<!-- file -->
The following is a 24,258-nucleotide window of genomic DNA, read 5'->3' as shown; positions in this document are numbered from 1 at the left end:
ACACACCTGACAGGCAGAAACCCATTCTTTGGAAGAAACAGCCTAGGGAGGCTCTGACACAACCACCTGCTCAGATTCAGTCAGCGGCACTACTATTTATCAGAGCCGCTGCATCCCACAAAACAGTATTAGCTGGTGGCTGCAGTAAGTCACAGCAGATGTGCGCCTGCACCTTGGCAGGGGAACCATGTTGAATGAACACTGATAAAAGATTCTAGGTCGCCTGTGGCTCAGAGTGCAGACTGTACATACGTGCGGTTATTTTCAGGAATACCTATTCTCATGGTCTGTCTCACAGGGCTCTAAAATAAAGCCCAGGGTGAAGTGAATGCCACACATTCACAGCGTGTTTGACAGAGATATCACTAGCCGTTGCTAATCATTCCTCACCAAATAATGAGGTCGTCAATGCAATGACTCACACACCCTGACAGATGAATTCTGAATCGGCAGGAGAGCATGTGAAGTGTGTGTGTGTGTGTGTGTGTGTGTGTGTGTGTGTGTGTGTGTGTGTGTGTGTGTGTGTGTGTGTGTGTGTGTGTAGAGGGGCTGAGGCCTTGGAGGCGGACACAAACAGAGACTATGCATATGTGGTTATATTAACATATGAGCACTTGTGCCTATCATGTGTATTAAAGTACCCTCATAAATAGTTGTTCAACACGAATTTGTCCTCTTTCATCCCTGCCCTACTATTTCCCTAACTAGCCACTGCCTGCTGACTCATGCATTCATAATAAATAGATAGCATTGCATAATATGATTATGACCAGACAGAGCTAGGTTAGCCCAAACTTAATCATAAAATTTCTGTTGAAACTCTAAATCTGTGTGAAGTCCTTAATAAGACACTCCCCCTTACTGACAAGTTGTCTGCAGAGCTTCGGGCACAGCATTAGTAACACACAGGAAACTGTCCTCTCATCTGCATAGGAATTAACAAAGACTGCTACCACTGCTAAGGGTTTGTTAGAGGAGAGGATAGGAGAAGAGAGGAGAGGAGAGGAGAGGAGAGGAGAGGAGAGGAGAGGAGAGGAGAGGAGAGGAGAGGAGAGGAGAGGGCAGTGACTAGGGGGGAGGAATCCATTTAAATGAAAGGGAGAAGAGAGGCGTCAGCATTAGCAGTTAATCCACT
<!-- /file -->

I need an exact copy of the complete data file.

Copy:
The following is a 24,258-nucleotide window of genomic DNA, read 5'->3' as shown; positions in this document are numbered from 1 at the left end:
ACACACCTGACAGGCAGAAACCCATTCTTTGGAAGAAACAGCCTAGGGAGGCTCTGACACAACCACCTGCTCAGATTCAGTCAGCGGCACTACTATTTATCAGAGCCGCTGCATCCCACAAAACAGTATTAGCTGGTGGCTGCAGTAAGTCACAGCAGATGTGCGCCTGCACCTTGGCAGGGGAACCATGTTGAATGAACACTGATAAAAGATTCTAGGTCGCCTGTGGCTCAGAGTGCAGACTGTACATACGTGCGGTTATTTTCAGGAATACCTATTCTCATGGTCTGTCTCACAGGGCTCTAAAATAAAGCCCAGGGTGAAGTGAATGCCACACATTCACAGCGTGTTTGACAGAGATATCACTAGCCGTTGCTAATCATTCCTCACCAAATAATGAGGTCGTCAATGCAATGACTCACACACCCTGACAGATGAATTCTGAATCGGCAGGAGAGCATGTGAAGTGTGTGTGTGTGTGTGTGTGTGTGTGTGTGTGTGTGTGTGTGTGTGTGTGTGTGTGTGTGTGTGTGTGTGTGTGTAGAGGGGCTGAGGCCTTGGAGGCGGACACAAACAGAGACTATGCATATGTGGTTATATTAACATATGAGCACTTGTGCCTATCATGTGTATTAAAGTACCCTCATAAATAGTTGTTCAACACGAATTTGTCCTCTTTCATCCCTGCCCTACTATTTCCCTAACTAGCCACTGCCTGCTGACTCATGCATTCATAATAAATAGATAGCATTGCATAATATGATTATGACCAGACAGAGCTAGGTTAGCCCAAACTTAATCATAAAATTTCTGTTGAAACTCTAAATCTGTGTGAAGTCCTTAATAAGACACTCCCCCTTACTGACAAGTTGTCTGCAGAGCTTCGGGCACAGCATTAGTAACACACAGGAAACTGTCCTCTCATCTGCATAGGAATTAACAAAGACTGCTACCACTGCTAAGGGTTTGTTAGAGGAGAGGATAGGAGAAGAGAGGAGAGGAGAGGAGAGGAGAGGAGAGGAGAGGAGAGGAGAGGAGAGGAGAGGAGAGGAGAGGAGAGGGCAGTGACTAGGGGGGAGGAATCCATTTAAATGAAAGGGAGAAGAGAGGCGTCAGCATTAGCAGTTAATCCACT